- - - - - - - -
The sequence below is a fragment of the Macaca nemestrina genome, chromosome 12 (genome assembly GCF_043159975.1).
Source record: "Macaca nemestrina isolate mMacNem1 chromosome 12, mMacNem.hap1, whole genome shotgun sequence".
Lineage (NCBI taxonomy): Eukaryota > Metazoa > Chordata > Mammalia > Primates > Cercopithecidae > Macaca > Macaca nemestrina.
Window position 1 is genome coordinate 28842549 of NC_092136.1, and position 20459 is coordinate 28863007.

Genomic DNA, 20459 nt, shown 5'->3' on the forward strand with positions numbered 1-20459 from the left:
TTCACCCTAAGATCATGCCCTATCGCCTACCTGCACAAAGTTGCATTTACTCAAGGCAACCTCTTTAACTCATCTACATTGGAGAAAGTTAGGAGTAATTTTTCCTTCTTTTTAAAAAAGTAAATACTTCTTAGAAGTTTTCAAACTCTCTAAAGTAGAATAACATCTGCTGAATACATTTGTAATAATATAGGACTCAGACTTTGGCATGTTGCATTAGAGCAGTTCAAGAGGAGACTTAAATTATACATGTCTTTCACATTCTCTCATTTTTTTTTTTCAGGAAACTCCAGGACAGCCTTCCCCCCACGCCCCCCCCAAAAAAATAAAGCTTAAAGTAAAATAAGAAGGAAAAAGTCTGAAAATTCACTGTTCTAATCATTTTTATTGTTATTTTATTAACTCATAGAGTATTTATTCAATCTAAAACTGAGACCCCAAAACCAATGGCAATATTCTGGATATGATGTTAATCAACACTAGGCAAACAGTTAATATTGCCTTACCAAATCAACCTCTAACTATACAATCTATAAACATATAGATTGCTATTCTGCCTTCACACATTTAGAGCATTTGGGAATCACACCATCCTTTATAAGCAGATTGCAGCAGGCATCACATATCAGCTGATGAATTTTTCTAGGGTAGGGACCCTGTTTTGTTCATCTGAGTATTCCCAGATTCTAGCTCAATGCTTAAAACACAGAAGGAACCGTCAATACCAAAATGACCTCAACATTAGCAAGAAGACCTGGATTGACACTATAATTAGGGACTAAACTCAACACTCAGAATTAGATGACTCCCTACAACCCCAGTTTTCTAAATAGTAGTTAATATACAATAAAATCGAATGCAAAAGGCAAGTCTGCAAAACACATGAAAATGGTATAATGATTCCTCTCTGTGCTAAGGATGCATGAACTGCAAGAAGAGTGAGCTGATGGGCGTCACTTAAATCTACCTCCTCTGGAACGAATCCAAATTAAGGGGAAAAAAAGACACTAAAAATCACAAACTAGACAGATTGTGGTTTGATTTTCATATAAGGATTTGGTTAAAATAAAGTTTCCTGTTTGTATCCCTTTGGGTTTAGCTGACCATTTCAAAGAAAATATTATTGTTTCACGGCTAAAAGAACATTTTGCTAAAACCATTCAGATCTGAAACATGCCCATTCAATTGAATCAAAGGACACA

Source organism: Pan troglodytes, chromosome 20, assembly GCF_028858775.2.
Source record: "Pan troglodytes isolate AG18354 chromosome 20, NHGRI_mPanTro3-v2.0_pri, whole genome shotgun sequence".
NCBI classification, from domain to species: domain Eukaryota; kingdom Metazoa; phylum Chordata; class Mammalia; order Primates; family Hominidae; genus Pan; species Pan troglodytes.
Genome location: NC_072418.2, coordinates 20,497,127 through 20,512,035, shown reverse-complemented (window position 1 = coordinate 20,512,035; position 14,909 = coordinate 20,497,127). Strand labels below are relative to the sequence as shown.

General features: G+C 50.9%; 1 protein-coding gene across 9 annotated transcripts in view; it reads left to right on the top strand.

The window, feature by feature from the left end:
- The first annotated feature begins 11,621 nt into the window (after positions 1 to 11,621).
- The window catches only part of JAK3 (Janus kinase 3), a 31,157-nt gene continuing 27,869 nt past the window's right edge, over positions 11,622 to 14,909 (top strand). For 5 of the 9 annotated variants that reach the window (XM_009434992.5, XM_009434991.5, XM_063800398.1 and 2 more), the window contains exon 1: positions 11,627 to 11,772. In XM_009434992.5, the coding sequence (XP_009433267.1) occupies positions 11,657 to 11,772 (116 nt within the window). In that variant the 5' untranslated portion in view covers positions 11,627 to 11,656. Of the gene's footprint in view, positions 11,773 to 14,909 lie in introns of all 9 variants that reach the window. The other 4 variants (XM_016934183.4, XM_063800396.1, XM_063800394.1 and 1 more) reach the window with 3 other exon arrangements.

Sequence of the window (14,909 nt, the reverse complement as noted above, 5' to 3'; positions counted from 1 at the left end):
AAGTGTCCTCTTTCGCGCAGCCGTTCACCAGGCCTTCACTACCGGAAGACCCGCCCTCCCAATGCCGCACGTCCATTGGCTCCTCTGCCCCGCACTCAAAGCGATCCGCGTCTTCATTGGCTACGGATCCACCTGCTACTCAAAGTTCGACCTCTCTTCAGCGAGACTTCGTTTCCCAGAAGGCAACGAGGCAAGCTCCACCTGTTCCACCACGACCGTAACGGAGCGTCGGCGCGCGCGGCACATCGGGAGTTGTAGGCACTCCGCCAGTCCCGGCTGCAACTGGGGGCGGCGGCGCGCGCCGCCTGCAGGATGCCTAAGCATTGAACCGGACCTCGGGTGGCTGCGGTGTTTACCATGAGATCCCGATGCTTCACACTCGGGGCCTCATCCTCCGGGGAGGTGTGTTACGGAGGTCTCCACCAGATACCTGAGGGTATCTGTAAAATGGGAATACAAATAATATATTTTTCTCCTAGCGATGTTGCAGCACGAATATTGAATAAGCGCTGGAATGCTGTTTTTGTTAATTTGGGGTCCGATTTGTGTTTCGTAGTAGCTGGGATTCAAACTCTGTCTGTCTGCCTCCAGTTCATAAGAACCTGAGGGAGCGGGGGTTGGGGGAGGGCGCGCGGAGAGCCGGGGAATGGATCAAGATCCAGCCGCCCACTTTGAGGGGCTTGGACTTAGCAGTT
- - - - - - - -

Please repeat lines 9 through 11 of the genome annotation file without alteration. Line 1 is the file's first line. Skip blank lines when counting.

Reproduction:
NCBI classification, from domain to species: domain Eukaryota; kingdom Metazoa; phylum Chordata; class Mammalia; order Primates; family Hominidae; genus Pan; species Pan troglodytes.
Genome location: NC_072418.2, coordinates 20,497,127 through 20,512,035, shown reverse-complemented (window position 1 = coordinate 20,512,035; position 14,909 = coordinate 20,497,127). Strand labels below are relative to the sequence as shown.

General features: G+C 50.9%; 1 protein-coding gene across 9 annotated transcripts in view; it reads left to right on the top strand.